Since 2002, a group of 10 super rich hedge fund managers assemble each Fall to do battle in one of the world’s most secretive and exclusive fantasy football leagues.

There is a $100,000 entry fee for each of the ten teams, with $600,000 going to first place, $300,000 to 2nd and $100,000 for third. Amazing. Although they probably just refer to it as a “friendly wager for a pittance amongst gentlemen.”

They all claim the winnings are donated to charity each year, but in the WSJ article they’re a little sketchy on the details of which charity. Not to call them out as liars though, because who would want to give EXTRA PUBLICITY to a charity by mentioning it by name in a major news publication? Gosh!

Here are some of the big names involved in this:

The league includes Paul Tudor Jones, the legendary trader who helped build the hedge-fund industry; Raj Rajaratnam, the Sri Lanka native who founded Galleon Group, one of the world’s largest hedge funds; Chris James, the head of Partner Fund Management in San Francisco; Jim Pallotta, a former associate of Mr. Tudor’s who is part owner of the Boston Celtics; and Michael Novogratz, a former U.S. Army helicopter pilot who is president of Fortress Investment Group, the publicly traded firm that says it manages approximately $35 billion in assets.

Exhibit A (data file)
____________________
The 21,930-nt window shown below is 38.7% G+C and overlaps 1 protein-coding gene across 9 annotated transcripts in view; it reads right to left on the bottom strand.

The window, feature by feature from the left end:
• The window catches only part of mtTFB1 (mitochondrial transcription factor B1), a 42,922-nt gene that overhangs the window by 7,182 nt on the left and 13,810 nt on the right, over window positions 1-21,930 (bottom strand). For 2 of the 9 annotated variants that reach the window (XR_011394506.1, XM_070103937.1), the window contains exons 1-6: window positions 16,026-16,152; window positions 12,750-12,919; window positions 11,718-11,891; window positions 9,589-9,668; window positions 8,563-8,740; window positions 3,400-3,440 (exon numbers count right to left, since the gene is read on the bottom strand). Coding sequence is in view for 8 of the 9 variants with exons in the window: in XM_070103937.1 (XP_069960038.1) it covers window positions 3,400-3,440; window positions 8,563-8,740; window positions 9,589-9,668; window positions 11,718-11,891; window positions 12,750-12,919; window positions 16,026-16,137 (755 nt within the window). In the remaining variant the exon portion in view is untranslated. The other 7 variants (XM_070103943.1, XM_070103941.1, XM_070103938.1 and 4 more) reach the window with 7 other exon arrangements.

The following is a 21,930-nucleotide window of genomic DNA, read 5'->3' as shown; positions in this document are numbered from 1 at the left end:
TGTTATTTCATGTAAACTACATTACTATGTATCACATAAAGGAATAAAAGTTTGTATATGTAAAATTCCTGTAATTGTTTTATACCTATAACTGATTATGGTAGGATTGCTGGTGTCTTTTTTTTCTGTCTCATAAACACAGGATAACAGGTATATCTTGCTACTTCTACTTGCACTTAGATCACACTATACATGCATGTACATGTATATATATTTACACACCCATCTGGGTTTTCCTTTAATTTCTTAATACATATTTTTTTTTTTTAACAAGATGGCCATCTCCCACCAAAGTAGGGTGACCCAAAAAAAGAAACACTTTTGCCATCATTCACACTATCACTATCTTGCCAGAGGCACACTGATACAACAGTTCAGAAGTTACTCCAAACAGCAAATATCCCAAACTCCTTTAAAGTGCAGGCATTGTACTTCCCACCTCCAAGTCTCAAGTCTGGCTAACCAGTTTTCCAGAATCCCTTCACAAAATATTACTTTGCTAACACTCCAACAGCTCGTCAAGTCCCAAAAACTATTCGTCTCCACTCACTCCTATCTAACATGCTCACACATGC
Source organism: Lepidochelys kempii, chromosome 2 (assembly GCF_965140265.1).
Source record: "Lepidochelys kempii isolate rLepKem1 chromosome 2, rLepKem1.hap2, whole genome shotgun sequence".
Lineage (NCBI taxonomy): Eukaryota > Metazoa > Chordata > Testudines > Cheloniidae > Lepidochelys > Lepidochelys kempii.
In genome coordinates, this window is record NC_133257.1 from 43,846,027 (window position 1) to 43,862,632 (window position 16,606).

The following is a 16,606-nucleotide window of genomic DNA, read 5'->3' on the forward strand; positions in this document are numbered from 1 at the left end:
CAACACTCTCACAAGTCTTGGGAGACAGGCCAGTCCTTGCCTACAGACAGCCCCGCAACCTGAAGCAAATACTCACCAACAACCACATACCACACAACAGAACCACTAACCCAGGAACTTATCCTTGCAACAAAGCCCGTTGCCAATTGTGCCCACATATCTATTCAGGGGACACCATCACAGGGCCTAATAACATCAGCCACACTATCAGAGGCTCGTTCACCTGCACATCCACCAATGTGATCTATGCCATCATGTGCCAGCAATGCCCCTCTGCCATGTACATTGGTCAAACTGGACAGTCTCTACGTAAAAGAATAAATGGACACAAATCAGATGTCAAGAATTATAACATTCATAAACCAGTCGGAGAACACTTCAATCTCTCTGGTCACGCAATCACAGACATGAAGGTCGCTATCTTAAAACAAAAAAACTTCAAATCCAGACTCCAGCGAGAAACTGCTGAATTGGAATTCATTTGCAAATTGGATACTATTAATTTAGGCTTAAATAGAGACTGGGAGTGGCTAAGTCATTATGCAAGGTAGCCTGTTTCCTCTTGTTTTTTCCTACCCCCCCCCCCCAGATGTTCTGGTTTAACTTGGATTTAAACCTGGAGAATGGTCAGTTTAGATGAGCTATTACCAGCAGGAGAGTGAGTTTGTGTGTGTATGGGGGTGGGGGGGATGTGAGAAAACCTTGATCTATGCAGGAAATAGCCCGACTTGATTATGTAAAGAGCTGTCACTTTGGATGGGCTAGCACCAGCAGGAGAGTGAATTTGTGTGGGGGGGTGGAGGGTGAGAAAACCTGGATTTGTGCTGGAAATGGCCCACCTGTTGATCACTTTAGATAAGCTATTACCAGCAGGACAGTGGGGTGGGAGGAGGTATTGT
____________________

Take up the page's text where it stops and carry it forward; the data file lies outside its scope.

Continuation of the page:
Stanley Druckenmiller, the 55-year-old founder of Duquesne Capital, who recently made a bid to buy the Pittsburgh Steelers, was one of the fantasy league’s original members. When he quit the league before this season, his spot was taken by John Griffin of Blue Ridge Capital, a protégé of hedge-fund titan Julian Robertson.

My favorite part of this whole story? Listen to how they describe how the actual draft went down:

Owners who are out of town at the time participate by teleconference. Those who attend in person bring extensive notes and enter their draft picks on laptops while eating catered sandwiches.

Catered sandwiches?!?! These guys are gods among men! What I wouldn’t give for a catered sandwich right now. I bet the turkey ones were everyone’s favorite.

Some of the revealed fantasy team names:

Boston Attitude (just bought a mansion in Weston, Mass.)

London Calling (manages British division of a company)

Tennessee Studs (from a Memphis Native)

WSF: Wall Street’s $1 Million Fantasy League, October 17, 2008 via Business Sheet